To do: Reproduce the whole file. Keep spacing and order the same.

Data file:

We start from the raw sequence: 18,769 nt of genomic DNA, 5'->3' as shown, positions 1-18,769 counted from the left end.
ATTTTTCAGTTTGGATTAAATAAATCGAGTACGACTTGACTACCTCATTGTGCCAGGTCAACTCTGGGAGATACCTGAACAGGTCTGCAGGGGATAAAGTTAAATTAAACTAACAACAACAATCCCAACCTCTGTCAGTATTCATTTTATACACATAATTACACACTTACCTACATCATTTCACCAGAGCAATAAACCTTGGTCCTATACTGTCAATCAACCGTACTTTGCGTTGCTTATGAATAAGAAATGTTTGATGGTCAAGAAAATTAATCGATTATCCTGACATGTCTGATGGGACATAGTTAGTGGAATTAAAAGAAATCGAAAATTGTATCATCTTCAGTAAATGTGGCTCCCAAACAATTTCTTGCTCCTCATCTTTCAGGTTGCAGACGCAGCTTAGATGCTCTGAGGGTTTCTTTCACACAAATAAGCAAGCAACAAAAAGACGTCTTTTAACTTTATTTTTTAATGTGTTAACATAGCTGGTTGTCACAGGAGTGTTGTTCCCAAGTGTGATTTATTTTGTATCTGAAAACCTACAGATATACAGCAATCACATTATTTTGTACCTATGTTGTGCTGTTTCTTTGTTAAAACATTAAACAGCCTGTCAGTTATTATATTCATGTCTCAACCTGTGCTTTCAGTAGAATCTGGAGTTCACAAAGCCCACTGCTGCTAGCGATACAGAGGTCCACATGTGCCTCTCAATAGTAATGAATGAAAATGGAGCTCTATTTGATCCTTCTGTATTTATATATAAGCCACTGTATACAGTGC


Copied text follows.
We start from the raw sequence: 18,769 nt of genomic DNA, 5'->3' as shown, positions 1-18,769 counted from the left end.
ATTTTTCAGTTTGGATTAAATAAATCGAGTACGACTTGACTACCTCATTGTGCCAGGTCAACTCTGGGAGATACCTGAACAGGTCTGCAGGGGATAAAGTTAAATTAAACTAACAACAACAATCCCAACCTCTGTCAGTATTCATTTTATACACATAATTACACACTTACCTACATCATTTCACCAGAGCAATAAACCTTGGTCCTATACTGTCAATCAACCGTACTTTGCGTTGCTTATGAATAAGAAATGTTTGATGGTCAAGAAAATTAATCGATTATCCTGACATGTCTGATGGGACATAGTTAGTGGAATTAAAAGAAATCGAAAATTGTATCATCTTCAGTAAATGTGGCTCCCAAACAATTTCTTGCTCCTCATCTTTCAGGTTGCAGACGCAGCTTAGATGCTCTGAGGGTTTCTTTCACACAAATAAGCAAGCAACAAAAAGACGTCTTTTAACTTTATTTTTTAATGTGTTAACATAGCTGGTTGTCACAGGAGTGTTGTTCCCAAGTGTGATTTATTTTGTATCTGAAAACCTACAGATATACAGCAATCACATTATTTTGTACCTATGTTGTGCTGTTTCTTTGTTAAAACATTAAACAGCCTGTCAGTTATTATATTCATGTCTCAACCTGTGCTTTCAGTAGAATCTGGAGTTCACAAAGCCCACTGCTGCTAGCGATACAGAGGTCCACATGTGCCTCTCAATAGTAATGAATGAAAATGGAGCTCTATTTGATCCTTCTGTATTTATATATAAGCCACTGTATACAGTGC